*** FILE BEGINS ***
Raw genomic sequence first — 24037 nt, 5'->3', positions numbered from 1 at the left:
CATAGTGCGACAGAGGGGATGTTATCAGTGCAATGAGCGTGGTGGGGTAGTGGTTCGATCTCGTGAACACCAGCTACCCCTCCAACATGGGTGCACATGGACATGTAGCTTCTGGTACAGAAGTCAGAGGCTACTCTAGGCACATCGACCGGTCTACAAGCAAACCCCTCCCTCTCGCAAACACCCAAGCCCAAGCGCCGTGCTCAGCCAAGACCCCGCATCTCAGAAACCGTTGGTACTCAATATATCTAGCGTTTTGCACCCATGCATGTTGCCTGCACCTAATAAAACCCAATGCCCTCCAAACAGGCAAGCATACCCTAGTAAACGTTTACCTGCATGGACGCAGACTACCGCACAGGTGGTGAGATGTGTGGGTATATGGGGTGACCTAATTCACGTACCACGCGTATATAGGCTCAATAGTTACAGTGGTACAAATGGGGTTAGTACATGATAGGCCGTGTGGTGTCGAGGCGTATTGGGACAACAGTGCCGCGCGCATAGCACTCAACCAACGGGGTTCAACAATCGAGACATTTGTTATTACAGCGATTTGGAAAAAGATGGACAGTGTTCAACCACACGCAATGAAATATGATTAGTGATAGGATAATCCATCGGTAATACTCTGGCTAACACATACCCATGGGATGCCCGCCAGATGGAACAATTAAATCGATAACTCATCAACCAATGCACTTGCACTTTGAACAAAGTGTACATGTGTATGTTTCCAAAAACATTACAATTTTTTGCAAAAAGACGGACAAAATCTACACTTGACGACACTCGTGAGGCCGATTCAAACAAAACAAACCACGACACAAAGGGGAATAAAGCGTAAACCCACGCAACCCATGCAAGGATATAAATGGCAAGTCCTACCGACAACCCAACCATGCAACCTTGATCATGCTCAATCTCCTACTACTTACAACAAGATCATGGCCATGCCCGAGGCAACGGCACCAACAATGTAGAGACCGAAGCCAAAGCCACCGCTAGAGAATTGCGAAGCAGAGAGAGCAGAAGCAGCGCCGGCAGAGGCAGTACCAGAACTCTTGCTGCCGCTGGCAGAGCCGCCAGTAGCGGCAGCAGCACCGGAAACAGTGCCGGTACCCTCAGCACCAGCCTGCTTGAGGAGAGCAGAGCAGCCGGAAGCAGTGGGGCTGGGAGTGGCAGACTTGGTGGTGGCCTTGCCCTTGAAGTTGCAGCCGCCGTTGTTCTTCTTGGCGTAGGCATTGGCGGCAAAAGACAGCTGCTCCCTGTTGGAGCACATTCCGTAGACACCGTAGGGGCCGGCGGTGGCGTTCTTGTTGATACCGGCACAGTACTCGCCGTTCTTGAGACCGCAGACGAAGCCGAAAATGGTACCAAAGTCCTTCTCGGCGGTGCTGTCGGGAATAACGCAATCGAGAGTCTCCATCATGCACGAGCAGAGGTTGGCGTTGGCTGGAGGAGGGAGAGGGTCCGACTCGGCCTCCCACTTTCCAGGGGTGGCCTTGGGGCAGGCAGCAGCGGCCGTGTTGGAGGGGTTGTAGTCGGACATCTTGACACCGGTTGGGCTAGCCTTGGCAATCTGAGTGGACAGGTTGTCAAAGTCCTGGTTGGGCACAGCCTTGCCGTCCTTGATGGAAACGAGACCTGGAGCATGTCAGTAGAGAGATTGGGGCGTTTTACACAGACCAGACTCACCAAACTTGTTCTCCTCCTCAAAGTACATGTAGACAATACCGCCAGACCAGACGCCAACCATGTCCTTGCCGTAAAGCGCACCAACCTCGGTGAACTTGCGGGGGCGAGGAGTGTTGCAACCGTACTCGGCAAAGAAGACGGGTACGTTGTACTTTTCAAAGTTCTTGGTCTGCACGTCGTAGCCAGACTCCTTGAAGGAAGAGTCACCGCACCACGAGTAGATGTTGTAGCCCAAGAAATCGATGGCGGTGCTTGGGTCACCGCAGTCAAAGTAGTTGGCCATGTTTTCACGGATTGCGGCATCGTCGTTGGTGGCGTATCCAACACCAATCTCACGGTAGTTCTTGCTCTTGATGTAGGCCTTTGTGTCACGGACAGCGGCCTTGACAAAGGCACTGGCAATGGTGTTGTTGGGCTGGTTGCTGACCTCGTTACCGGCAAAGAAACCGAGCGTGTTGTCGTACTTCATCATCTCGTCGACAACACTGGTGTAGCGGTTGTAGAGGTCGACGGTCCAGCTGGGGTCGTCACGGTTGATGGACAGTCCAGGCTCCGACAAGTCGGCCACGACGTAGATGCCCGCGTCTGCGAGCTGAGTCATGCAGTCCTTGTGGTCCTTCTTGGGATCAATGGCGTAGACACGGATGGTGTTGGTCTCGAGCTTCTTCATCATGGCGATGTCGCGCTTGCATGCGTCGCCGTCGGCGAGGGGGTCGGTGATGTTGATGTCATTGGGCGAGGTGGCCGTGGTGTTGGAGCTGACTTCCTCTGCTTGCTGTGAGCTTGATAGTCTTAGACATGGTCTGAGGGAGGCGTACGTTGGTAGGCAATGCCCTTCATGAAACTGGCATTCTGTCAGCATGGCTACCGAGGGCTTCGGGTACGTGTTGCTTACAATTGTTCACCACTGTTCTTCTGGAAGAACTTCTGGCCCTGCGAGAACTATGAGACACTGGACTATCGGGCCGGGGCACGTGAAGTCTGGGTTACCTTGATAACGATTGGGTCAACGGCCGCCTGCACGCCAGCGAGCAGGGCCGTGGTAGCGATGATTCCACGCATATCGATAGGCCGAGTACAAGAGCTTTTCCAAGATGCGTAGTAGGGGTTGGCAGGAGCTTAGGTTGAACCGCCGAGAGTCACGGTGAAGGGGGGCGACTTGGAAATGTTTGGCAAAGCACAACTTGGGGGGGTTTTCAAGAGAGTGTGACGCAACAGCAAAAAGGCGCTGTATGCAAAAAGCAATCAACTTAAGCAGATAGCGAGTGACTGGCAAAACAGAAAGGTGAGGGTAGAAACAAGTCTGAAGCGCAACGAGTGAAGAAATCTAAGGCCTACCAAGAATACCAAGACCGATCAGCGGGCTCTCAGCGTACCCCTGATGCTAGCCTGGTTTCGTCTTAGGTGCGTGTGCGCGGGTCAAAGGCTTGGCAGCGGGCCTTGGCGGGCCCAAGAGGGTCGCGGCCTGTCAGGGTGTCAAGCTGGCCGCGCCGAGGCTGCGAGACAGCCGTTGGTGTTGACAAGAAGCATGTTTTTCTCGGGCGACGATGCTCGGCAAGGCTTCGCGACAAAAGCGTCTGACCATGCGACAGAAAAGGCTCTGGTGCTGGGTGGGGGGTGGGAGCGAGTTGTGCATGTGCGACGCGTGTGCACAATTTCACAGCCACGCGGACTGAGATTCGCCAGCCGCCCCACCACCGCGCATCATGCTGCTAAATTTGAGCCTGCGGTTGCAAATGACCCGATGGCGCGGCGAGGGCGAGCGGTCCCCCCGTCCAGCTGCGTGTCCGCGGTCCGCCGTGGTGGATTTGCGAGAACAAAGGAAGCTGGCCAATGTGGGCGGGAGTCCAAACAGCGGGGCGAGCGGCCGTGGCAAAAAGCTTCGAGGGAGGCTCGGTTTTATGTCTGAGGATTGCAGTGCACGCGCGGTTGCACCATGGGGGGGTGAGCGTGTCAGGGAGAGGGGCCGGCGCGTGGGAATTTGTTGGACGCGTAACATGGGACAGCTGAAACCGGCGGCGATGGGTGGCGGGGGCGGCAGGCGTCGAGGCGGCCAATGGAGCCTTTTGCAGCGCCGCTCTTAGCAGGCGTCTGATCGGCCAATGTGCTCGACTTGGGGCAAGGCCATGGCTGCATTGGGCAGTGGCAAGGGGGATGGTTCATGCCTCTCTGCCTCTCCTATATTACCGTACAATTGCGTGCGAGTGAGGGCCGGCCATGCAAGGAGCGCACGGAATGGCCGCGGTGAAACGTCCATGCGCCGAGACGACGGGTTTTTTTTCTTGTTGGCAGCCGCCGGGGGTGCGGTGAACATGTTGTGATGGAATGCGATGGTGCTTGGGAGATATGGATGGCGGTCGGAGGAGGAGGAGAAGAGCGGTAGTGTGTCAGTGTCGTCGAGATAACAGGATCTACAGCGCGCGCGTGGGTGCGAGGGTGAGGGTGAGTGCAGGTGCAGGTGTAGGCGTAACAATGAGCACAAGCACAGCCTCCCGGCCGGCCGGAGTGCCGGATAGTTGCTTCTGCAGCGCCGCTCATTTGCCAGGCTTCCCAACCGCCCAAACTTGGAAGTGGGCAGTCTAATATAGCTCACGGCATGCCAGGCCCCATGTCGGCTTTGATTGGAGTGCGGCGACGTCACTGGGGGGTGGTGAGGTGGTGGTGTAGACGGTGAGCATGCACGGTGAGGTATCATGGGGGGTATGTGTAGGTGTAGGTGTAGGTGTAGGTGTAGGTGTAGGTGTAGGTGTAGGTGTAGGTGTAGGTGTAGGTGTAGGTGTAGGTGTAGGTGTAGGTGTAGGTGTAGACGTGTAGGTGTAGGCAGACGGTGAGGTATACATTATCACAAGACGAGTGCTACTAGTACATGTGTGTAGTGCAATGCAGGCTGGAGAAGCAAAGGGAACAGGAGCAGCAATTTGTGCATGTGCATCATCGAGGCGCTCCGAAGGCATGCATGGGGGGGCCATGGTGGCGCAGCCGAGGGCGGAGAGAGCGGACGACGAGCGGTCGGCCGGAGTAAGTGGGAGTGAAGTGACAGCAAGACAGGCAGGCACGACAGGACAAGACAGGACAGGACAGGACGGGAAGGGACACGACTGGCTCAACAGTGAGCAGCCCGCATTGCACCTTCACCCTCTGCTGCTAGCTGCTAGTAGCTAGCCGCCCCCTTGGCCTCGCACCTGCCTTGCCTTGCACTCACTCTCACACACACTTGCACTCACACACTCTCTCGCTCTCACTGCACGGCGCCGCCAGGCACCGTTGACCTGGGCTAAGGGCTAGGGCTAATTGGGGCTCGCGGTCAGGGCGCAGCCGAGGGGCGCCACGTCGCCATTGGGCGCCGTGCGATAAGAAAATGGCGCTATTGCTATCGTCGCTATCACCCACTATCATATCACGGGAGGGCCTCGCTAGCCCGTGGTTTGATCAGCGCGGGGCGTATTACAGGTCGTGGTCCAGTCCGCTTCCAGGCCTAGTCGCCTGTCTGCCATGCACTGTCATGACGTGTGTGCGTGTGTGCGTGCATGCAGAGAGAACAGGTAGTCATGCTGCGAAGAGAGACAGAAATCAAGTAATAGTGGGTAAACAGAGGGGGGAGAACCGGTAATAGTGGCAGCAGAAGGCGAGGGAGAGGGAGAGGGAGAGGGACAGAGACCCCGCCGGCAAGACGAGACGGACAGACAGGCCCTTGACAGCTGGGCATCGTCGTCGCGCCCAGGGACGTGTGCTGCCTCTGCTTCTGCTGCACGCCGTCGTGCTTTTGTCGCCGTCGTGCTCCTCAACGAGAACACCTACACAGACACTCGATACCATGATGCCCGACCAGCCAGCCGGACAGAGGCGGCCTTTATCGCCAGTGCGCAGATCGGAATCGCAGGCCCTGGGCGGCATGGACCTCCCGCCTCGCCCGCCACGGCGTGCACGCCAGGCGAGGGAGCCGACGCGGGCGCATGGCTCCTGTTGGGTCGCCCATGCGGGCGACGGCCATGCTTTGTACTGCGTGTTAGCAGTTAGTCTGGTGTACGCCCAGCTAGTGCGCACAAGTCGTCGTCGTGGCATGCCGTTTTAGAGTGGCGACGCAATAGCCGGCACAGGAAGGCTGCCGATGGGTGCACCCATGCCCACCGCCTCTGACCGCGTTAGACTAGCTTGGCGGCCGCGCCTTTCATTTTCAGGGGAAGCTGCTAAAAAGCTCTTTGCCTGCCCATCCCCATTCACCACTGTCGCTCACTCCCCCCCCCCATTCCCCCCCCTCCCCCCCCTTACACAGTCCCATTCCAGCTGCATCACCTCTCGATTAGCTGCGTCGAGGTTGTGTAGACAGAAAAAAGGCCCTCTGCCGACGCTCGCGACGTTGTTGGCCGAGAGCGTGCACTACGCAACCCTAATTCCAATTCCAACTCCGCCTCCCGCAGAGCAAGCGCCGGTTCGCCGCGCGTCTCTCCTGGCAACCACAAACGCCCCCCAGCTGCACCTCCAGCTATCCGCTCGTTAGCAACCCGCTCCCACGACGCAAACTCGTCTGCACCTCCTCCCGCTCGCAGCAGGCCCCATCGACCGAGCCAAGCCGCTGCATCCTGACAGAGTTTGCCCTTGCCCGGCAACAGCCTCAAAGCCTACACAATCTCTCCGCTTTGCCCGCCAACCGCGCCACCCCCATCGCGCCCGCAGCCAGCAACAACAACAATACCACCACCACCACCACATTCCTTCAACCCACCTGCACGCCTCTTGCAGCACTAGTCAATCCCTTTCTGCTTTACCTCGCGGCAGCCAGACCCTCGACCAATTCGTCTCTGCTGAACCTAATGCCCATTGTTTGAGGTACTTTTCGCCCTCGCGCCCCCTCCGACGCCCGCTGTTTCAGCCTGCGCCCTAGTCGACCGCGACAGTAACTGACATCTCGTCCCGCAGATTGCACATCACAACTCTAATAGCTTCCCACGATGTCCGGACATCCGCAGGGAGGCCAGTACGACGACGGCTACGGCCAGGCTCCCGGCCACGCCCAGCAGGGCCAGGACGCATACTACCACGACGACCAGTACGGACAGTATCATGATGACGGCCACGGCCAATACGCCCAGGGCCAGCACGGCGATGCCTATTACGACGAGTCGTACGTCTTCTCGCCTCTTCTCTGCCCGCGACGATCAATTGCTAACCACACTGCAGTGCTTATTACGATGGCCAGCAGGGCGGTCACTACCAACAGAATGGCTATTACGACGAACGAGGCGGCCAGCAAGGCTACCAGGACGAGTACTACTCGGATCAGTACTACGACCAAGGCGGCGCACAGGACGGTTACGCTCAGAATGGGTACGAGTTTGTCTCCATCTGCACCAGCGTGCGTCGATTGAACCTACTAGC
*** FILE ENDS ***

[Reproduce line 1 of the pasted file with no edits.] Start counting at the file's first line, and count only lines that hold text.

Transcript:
Raw genomic sequence first — 24037 nt, 5'->3', positions numbered from 1 at the left: